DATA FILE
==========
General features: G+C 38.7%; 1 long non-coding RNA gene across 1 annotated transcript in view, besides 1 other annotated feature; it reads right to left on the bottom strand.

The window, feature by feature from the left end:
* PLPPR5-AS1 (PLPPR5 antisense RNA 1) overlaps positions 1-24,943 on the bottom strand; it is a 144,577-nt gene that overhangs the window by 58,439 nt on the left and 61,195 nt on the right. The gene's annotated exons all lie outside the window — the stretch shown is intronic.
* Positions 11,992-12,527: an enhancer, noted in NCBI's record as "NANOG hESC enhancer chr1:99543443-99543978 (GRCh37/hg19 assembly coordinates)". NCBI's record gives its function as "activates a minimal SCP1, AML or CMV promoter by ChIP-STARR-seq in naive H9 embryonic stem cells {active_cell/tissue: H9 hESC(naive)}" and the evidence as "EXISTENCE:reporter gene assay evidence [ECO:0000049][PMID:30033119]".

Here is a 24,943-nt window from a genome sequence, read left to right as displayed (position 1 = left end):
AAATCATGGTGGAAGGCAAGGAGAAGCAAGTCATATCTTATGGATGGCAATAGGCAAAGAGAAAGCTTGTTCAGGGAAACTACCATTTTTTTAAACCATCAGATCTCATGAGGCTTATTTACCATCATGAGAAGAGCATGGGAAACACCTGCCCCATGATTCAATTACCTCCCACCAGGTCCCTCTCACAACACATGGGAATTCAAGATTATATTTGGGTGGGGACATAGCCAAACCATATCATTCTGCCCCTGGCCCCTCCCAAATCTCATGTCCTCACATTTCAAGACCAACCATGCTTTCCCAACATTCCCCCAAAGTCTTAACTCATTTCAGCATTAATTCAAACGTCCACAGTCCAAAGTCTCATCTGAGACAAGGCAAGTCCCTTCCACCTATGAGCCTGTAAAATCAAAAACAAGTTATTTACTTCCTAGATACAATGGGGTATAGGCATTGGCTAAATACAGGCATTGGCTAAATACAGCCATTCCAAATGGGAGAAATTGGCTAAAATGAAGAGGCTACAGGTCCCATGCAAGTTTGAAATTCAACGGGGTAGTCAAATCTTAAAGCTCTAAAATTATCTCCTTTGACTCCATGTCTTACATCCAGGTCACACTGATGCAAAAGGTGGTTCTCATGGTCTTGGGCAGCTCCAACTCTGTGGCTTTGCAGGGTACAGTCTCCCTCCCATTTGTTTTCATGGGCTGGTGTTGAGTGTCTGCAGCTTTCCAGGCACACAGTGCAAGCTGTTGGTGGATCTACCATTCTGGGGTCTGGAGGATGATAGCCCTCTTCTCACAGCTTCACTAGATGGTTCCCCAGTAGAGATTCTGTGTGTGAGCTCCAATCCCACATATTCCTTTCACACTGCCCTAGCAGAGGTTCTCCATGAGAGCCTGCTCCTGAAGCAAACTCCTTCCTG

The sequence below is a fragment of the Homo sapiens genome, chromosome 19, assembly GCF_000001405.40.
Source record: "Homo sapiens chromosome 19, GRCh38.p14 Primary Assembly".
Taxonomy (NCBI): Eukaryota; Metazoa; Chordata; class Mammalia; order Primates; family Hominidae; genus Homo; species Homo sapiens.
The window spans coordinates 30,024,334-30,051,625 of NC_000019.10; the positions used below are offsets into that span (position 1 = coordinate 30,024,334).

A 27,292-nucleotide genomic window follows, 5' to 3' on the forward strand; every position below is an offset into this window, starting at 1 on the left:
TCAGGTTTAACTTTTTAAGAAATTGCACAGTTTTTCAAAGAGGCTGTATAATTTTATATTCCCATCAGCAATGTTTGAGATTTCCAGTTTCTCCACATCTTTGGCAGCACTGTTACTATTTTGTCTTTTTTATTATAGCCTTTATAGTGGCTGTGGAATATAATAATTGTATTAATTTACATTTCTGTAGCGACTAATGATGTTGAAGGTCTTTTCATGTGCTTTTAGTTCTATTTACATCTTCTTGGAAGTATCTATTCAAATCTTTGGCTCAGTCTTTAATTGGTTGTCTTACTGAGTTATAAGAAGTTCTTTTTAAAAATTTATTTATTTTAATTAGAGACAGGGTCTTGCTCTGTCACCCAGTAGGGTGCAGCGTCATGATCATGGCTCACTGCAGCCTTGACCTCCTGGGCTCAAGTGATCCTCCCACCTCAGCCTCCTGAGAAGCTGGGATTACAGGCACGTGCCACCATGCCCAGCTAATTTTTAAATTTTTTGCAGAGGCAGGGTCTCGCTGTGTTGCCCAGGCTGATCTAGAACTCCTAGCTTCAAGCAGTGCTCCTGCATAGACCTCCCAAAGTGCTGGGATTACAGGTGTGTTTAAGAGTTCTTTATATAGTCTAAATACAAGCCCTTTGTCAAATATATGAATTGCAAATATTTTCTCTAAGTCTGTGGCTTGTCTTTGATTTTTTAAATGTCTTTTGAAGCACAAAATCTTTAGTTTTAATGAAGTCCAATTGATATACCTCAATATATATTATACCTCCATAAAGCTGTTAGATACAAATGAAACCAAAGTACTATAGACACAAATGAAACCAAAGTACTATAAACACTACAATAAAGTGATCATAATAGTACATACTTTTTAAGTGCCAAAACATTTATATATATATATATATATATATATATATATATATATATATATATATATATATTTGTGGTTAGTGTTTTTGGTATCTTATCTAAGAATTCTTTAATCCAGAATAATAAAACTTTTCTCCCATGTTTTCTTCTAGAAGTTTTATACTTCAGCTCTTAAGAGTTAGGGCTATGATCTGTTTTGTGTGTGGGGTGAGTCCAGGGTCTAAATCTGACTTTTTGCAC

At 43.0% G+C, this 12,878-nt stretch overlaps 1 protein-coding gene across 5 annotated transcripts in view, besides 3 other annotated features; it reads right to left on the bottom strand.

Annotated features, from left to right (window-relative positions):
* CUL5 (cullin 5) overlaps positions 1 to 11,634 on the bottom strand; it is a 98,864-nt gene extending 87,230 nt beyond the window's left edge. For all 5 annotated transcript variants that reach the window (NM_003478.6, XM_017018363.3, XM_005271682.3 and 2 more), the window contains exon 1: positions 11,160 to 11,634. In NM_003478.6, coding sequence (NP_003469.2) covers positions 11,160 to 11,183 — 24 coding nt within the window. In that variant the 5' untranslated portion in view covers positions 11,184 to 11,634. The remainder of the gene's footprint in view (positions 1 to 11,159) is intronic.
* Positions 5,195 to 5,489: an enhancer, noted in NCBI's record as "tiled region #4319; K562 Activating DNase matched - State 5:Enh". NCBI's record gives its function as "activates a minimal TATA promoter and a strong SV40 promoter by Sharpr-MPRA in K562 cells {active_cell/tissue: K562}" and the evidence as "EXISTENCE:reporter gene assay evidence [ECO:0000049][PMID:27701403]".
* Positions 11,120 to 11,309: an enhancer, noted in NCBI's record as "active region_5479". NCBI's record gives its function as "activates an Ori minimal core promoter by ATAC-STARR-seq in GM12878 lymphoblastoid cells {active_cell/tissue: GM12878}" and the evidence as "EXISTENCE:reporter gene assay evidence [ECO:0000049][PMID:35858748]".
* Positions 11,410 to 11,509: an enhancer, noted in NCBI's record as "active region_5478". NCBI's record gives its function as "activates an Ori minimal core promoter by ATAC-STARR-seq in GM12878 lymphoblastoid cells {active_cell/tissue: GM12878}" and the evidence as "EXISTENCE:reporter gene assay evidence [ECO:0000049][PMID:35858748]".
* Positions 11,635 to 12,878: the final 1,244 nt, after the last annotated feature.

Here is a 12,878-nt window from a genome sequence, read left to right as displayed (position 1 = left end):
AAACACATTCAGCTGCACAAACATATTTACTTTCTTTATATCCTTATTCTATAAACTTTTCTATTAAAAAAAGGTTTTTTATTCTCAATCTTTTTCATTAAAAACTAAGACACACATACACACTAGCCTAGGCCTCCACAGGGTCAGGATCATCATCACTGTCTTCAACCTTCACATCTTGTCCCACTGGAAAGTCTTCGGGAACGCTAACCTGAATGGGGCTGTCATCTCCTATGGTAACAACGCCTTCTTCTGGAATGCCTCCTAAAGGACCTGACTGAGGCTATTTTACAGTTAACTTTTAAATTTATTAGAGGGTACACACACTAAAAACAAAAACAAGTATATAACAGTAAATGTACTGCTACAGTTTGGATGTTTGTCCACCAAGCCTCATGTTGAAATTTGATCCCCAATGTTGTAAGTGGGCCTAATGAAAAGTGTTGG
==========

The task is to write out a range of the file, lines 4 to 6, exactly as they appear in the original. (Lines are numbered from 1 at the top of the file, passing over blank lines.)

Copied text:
* Positions 11,992-12,527: an enhancer, noted in NCBI's record as "NANOG hESC enhancer chr1:99543443-99543978 (GRCh37/hg19 assembly coordinates)". NCBI's record gives its function as "activates a minimal SCP1, AML or CMV promoter by ChIP-STARR-seq in naive H9 embryonic stem cells {active_cell/tissue: H9 hESC(naive)}" and the evidence as "EXISTENCE:reporter gene assay evidence [ECO:0000049][PMID:30033119]".

Here is a 24,943-nt window from a genome sequence, read left to right as displayed (position 1 = left end):
AAATCATGGTGGAAGGCAAGGAGAAGCAAGTCATATCTTATGGATGGCAATAGGCAAAGAGAAAGCTTGTTCAGGGAAACTACCATTTTTTTAAACCATCAGATCTCATGAGGCTTATTTACCATCATGAGAAGAGCATGGGAAACACCTGCCCCATGATTCAATTACCTCCCACCAGGTCCCTCTCACAACACATGGGAATTCAAGATTATATTTGGGTGGGGACATAGCCAAACCATATCATTCTGCCCCTGGCCCCTCCCAAATCTCATGTCCTCACATTTCAAGACCAACCATGCTTTCCCAACATTCCCCCAAAGTCTTAACTCATTTCAGCATTAATTCAAACGTCCACAGTCCAAAGTCTCATCTGAGACAAGGCAAGTCCCTTCCACCTATGAGCCTGTAAAATCAAAAACAAGTTATTTACTTCCTAGATACAATGGGGTATAGGCATTGGCTAAATACAGGCATTGGCTAAATACAGCCATTCCAAATGGGAGAAATTGGCTAAAATGAAGAGGCTACAGGTCCCATGCAAGTTTGAAATTCAACGGGGTAGTCAAATCTTAAAGCTCTAAAATTATCTCCTTTGACTCCATGTCTTACATCCAGGTCACACTGATGCAAAAGGTGGTTCTCATGGTCTTGGGCAGCTCCAACTCTGTGGCTTTGCAGGGTACAGTCTCCCTCCCATTTGTTTTCATGGGCTGGTGTTGAGTGTCTGCAGCTTTCCAGGCACACAGTGCAAGCTGTTGGTGGATCTACCATTCTGGGGTCTGGAGGATGATAGCCCTCTTCTCACAGCTTCACTAGATGGTTCCCCAGTAGAGATTCTGTGTGTGAGCTCCAATCCCACATATTCCTTTCACACTGCCCTAGCAGAGGTTCTCCATGAGAGCCTGCTCCTGAAGCAAACTCCTTCCTG